Sunday, February 22, 2015

Gonna have to go with Number Two

Catching Fire 

Out of the books of the Hunger Games trilogy, my favorite would have to be the second book, Catching Fire. There are an abundant amount of aspects that this book specifically pulls me into enjoying it the most; for example, how the rebellion of the districts beginning develops a strong sense of anticipation and curiosity for what is going to happen next. With each book, I did feel the "edge of my seat" type of reading, but I found to have this certain feeling the strongest within the second book.
Because the setting, the story, and the characters are all already provided as a background information, a reader's curiosity is increased. Having this specific knowledge will give the chance for readers to predict, to wonder, and to expect how this story will unravel. When the tributes hold each other's hands after the Caesar's interview foreshadows, there is a sense of defiance where the districts can be able to unite even being oppressed by the Capitol. I found it rather endearing to see all the districts' tributes were able to see pass their differences to exploit who the real enemy of the Games is.

Another example that I separated this book from the other two was the character development of each character from the first book. There is a distinct difference between Haymitch in the first book compared to the second one. His personality is rather sobering ever since Katniss and Peeta won the games. Understanding this was an opening for hope, Haymitch realizes and shows care to the overarching situation of the Capitol's plan to suppress the districts further. He presents to be more of a mentor to Katniss and Peeta as if he cares for their well-being. Transitioning from a unforgiving drunk to a respectable teacher demonstrates his true personality and feelings. Expanding my view on Haymitch has given more of an opinion that the rebellion towards the Capitol will have a foundational of experience, knowledge, and strategy.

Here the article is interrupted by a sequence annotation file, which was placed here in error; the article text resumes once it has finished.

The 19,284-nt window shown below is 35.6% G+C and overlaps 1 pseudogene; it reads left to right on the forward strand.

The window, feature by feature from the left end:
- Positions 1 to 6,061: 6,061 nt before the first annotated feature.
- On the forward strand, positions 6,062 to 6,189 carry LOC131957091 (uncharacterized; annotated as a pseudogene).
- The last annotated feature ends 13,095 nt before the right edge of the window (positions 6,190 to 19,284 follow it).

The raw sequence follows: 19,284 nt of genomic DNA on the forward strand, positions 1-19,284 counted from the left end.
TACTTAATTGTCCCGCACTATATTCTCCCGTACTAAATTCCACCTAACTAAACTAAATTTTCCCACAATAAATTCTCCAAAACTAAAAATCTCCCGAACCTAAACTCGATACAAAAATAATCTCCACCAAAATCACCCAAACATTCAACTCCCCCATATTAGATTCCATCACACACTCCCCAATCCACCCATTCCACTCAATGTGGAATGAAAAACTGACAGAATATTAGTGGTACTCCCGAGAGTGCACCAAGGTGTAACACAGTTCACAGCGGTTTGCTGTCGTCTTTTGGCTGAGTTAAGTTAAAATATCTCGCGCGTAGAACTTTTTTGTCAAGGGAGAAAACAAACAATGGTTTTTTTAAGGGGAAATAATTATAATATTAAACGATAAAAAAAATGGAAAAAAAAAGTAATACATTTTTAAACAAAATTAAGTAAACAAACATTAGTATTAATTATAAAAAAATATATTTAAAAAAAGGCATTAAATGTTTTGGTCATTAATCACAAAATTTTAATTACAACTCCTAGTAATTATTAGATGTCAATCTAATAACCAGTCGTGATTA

My favorite part of this book would have to be the diversity of the arena that represented the Quarter Quell. Since it was 75th anniversary of the Hunger Games, the gamemakers obviously had to make the Quarter Quell very special for those participating in such festivities. President Snow announces for previous victors to be chosen to enter another bloodbath to assert the Capitol's dominance over the twelve districts, which consist of Panem. Within the specific Hunger Games, the arena is a model of a clock where each hour divides the arena with a different and profound obstacle that the tributes will have to face. Previously said in last week's blog, there are storms of blood, carnivorous monkeys, acid fog, a tidal wave, and some unnamed. Visualizing the images of these certain obstacles enlisted fear within my mind generating an empathy for the tributes in the games.This setting also exploits the hatred and anger that the tributes have for the Capitol, such as Johanna having monologues with President Snow while trapped in the arena. Johanna represents another individual that is upset and tired of the Capitol's reign of power; Katniss is not the only who is acting defiantly. 

the Hunger Games
Catching Fire


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